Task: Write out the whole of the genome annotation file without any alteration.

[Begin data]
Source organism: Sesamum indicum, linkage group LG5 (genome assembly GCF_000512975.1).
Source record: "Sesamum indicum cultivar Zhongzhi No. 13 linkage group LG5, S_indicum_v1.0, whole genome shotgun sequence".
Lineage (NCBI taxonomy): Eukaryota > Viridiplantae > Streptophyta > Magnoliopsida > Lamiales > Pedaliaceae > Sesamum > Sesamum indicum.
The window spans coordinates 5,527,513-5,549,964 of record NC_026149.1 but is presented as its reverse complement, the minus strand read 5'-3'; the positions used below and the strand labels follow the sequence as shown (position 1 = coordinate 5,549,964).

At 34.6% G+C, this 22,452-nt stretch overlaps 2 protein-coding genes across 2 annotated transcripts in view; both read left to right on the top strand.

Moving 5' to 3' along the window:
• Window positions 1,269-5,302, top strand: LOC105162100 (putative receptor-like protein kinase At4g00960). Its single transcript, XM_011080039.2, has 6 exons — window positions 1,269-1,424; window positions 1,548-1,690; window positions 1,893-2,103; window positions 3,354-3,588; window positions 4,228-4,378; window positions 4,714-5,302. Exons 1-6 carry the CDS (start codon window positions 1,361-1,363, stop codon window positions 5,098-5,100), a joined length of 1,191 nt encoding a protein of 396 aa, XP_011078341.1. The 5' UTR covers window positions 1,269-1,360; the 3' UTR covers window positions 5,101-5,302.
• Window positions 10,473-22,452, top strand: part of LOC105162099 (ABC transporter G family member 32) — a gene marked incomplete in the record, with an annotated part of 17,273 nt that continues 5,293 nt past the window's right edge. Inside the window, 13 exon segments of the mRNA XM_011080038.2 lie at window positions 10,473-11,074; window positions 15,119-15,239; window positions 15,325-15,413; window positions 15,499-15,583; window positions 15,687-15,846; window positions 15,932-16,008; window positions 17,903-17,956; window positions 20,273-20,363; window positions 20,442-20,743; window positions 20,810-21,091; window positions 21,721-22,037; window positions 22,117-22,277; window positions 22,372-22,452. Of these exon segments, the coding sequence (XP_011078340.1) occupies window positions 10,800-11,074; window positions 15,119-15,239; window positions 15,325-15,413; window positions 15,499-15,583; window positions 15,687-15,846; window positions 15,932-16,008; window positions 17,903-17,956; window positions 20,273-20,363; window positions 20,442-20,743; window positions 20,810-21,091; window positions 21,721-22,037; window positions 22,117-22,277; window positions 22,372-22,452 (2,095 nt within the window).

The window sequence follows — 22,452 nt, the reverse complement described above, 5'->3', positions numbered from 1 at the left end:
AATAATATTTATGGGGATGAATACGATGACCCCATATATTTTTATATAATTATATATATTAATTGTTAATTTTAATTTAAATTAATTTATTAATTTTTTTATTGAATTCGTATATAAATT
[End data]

Source organism: Sesamum indicum, linkage group LG5 (genome assembly GCF_000512975.1).
Source record: "Sesamum indicum cultivar Zhongzhi No. 13 linkage group LG5, S_indicum_v1.0, whole genome shotgun sequence".
Lineage (NCBI taxonomy): Eukaryota > Viridiplantae > Streptophyta > Magnoliopsida > Lamiales > Pedaliaceae > Sesamum > Sesamum indicum.
The window spans coordinates 5,527,513-5,549,964 of record NC_026149.1 but is presented as its reverse complement, the minus strand read 5'-3'; the positions used below and the strand labels follow the sequence as shown (position 1 = coordinate 5,549,964).

At 34.6% G+C, this 22,452-nt stretch overlaps 2 protein-coding genes across 2 annotated transcripts in view; both read left to right on the top strand.

Moving 5' to 3' along the window:
• Window positions 1,269-5,302, top strand: LOC105162100 (putative receptor-like protein kinase At4g00960). Its single transcript, XM_011080039.2, has 6 exons — window positions 1,269-1,424; window positions 1,548-1,690; window positions 1,893-2,103; window positions 3,354-3,588; window positions 4,228-4,378; window positions 4,714-5,302. Exons 1-6 carry the CDS (start codon window positions 1,361-1,363, stop codon window positions 5,098-5,100), a joined length of 1,191 nt encoding a protein of 396 aa, XP_011078341.1. The 5' UTR covers window positions 1,269-1,360; the 3' UTR covers window positions 5,101-5,302.
• Window positions 10,473-22,452, top strand: part of LOC105162099 (ABC transporter G family member 32) — a gene marked incomplete in the record, with an annotated part of 17,273 nt that continues 5,293 nt past the window's right edge. Inside the window, 13 exon segments of the mRNA XM_011080038.2 lie at window positions 10,473-11,074; window positions 15,119-15,239; window positions 15,325-15,413; window positions 15,499-15,583; window positions 15,687-15,846; window positions 15,932-16,008; window positions 17,903-17,956; window positions 20,273-20,363; window positions 20,442-20,743; window positions 20,810-21,091; window positions 21,721-22,037; window positions 22,117-22,277; window positions 22,372-22,452. Of these exon segments, the coding sequence (XP_011078340.1) occupies window positions 10,800-11,074; window positions 15,119-15,239; window positions 15,325-15,413; window positions 15,499-15,583; window positions 15,687-15,846; window positions 15,932-16,008; window positions 17,903-17,956; window positions 20,273-20,363; window positions 20,442-20,743; window positions 20,810-21,091; window positions 21,721-22,037; window positions 22,117-22,277; window positions 22,372-22,452 (2,095 nt within the window).

The window sequence follows — 22,452 nt, the reverse complement described above, 5'->3', positions numbered from 1 at the left end:
AATAATATTTATGGGGATGAATACGATGACCCCATATATTTTTATATAATTATATATATTAATTGTTAATTTTAATTTAAATTAATTTATTAATTTTTTTATTGAATTCGTATATAAATT